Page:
My team knows how much I believe in kindness and that I expect the same from them. When they’re working in a client’s home, they’re usually providing emergency services. I ask my employees to find one thing they can do to help that individual who’s probably feeling overwhelmed by the situation.
As a part of our series about women who are shaking things up in their industry,I had the pleasure of interviewing Diana Rodriguez-Zaba
Diana Rodriguez-Zaba, President of ServiceMaster Restoration by Zaba, stands as a pillar of strength for her staff, clients, family and community. In the middle of the 2008 recession, she launched two ServiceMaster brands. Her business has grown to become one of Illinois’ most successful franchises, proudly serving one of the largest territories in the Chicagoland area and Suburbs.
With an extensive background in real estate rehabbing, human resource development, business management and franchising, Diana brings a unique perspective to running her company. Most recently, she quickly shifted gears and focused on helping area businesses through the COVID-19 pandemic. Her re-opening strategies have also targeted much-needed restoration work in minority neighborhoods impacted by waves of riots and protests.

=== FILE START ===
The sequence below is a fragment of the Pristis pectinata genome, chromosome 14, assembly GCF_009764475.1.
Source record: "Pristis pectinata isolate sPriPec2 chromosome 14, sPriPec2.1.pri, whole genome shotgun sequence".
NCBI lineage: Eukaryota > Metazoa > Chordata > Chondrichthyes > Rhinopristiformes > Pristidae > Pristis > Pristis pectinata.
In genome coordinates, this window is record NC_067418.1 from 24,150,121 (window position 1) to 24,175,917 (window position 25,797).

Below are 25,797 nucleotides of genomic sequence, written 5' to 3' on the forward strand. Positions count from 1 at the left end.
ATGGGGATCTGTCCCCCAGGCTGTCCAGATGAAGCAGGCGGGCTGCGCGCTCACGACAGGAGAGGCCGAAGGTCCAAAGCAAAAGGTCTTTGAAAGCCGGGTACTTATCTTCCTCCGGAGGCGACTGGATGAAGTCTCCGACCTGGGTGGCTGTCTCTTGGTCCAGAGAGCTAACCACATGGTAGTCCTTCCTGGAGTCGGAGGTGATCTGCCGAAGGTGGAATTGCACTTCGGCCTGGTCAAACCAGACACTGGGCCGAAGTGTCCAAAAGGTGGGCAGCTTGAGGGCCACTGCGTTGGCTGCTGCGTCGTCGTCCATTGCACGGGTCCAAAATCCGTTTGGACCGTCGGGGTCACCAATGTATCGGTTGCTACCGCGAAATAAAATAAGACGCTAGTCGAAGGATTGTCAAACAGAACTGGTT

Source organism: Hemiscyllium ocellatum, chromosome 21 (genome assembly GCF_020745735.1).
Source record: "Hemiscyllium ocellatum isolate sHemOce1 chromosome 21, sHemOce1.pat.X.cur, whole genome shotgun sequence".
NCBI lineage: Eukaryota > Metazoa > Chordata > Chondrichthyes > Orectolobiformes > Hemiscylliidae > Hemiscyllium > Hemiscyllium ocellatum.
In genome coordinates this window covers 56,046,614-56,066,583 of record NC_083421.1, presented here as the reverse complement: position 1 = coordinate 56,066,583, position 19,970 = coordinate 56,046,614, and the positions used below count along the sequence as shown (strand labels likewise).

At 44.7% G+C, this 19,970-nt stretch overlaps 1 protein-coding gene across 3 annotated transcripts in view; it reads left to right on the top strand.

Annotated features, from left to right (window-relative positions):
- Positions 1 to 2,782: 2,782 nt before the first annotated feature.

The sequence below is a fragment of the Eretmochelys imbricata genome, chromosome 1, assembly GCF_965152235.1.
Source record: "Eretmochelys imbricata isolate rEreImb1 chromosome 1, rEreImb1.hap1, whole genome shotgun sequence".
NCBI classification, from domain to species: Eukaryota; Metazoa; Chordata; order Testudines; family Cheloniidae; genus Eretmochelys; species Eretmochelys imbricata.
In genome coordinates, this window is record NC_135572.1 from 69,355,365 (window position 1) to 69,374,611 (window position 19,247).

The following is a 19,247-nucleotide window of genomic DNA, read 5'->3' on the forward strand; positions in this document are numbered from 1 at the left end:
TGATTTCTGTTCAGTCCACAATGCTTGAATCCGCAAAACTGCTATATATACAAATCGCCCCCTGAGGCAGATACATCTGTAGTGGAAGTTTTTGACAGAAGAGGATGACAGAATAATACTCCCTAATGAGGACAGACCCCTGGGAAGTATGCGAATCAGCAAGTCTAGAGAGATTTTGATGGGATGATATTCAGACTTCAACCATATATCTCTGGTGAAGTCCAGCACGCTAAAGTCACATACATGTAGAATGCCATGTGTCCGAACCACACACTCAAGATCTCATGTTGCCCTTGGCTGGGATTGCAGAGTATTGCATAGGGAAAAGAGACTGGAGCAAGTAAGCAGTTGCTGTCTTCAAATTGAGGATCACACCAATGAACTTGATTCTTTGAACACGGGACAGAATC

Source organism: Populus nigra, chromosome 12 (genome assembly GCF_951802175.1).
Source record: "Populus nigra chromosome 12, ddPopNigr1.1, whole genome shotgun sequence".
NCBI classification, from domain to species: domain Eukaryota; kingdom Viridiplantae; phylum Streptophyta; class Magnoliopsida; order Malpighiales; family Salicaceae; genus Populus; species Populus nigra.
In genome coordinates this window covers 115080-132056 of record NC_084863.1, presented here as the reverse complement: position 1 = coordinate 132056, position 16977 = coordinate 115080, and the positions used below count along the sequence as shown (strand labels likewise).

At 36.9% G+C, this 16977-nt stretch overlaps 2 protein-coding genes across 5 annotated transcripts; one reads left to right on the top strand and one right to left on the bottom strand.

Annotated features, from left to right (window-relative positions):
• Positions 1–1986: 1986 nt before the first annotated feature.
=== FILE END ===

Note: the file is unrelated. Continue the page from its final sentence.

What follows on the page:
Growing the franchise into a profitable disaster restoration business is one of Diana’s proudest achievements. She continually develops marketing initiatives and builds solid relationships with local and national insurance carriers.
Diana is truly passionate about reaching out and helping new entrepreneurs grow their own success. She especially enjoys sharing her experiences with other women in business, listening to their plans for the future and providing real-world insight.
She constantly looks for ways to give back to the community that’s given so much to her. Diana remains committed to donating her time and resources to supporting local companies. Currently, she works with Step Up Chicago, the Miracle Center and the Niles Food Pantry. Diana is also a member of the Forbes Chicago Business Council where she shares her expertise as an established leader in her industry.
Diana is a graduate of Crain’s Leadership Academy and an alumnus of the Goldman Sachs 10,000 Small Business Program. She recently completed the Latino Entrepreneurship Certification Program at Stanford University School of Business. Diana is also a member of the Illinois State Comptrollers Advisory Collective.
One of her biggest accomplishments to date is her position as one of 40 founders of the Women’s Entrepreneurship Institute in the Coleman Center at DePaul University. This remarkable institute is the nation’s first to integrate academic learning, research, incubation, funding and public policy studies specifically for women.